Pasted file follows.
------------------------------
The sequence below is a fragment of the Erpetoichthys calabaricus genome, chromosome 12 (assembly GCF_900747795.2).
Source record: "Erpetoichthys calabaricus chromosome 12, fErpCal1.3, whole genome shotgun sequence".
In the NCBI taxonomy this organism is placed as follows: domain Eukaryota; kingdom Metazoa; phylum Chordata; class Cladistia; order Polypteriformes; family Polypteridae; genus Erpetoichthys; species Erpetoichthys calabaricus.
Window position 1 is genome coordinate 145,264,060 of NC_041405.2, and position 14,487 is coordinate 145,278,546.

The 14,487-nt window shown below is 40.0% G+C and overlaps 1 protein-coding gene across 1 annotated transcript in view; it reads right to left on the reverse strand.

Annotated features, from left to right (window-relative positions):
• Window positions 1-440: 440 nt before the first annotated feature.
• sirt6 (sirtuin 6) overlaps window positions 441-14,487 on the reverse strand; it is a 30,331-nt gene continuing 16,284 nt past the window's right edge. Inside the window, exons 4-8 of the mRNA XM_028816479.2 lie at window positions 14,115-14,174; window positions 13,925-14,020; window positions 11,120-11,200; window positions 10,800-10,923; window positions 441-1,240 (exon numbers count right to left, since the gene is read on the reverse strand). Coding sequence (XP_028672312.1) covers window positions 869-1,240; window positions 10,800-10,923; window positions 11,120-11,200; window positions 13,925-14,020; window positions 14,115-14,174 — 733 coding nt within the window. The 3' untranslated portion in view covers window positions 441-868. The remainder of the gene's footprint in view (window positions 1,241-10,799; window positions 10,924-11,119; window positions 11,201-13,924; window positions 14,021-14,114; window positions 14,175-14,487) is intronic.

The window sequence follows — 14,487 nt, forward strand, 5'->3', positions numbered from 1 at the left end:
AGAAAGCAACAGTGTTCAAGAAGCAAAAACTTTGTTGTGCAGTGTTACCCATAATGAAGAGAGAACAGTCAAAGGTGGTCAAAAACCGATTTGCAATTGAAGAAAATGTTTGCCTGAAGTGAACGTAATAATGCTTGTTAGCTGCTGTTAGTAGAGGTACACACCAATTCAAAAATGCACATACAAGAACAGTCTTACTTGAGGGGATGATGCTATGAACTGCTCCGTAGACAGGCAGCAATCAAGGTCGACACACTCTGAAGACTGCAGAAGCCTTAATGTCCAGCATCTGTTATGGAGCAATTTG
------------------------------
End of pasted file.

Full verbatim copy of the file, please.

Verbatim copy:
The sequence below is a fragment of the Erpetoichthys calabaricus genome, chromosome 12 (assembly GCF_900747795.2).
Source record: "Erpetoichthys calabaricus chromosome 12, fErpCal1.3, whole genome shotgun sequence".
In the NCBI taxonomy this organism is placed as follows: domain Eukaryota; kingdom Metazoa; phylum Chordata; class Cladistia; order Polypteriformes; family Polypteridae; genus Erpetoichthys; species Erpetoichthys calabaricus.
Window position 1 is genome coordinate 145,264,060 of NC_041405.2, and position 14,487 is coordinate 145,278,546.

The 14,487-nt window shown below is 40.0% G+C and overlaps 1 protein-coding gene across 1 annotated transcript in view; it reads right to left on the reverse strand.

Annotated features, from left to right (window-relative positions):
• Window positions 1-440: 440 nt before the first annotated feature.
• sirt6 (sirtuin 6) overlaps window positions 441-14,487 on the reverse strand; it is a 30,331-nt gene continuing 16,284 nt past the window's right edge. Inside the window, exons 4-8 of the mRNA XM_028816479.2 lie at window positions 14,115-14,174; window positions 13,925-14,020; window positions 11,120-11,200; window positions 10,800-10,923; window positions 441-1,240 (exon numbers count right to left, since the gene is read on the reverse strand). Coding sequence (XP_028672312.1) covers window positions 869-1,240; window positions 10,800-10,923; window positions 11,120-11,200; window positions 13,925-14,020; window positions 14,115-14,174 — 733 coding nt within the window. The 3' untranslated portion in view covers window positions 441-868. The remainder of the gene's footprint in view (window positions 1,241-10,799; window positions 10,924-11,119; window positions 11,201-13,924; window positions 14,021-14,114; window positions 14,175-14,487) is intronic.

The window sequence follows — 14,487 nt, forward strand, 5'->3', positions numbered from 1 at the left end:
AGAAAGCAACAGTGTTCAAGAAGCAAAAACTTTGTTGTGCAGTGTTACCCATAATGAAGAGAGAACAGTCAAAGGTGGTCAAAAACCGATTTGCAATTGAAGAAAATGTTTGCCTGAAGTGAACGTAATAATGCTTGTTAGCTGCTGTTAGTAGAGGTACACACCAATTCAAAAATGCACATACAAGAACAGTCTTACTTGAGGGGATGATGCTATGAACTGCTCCGTAGACAGGCAGCAATCAAGGTCGACACACTCTGAAGACTGCAGAAGCCTTAATGTCCAGCATCTGTTATGGAGCAATTTG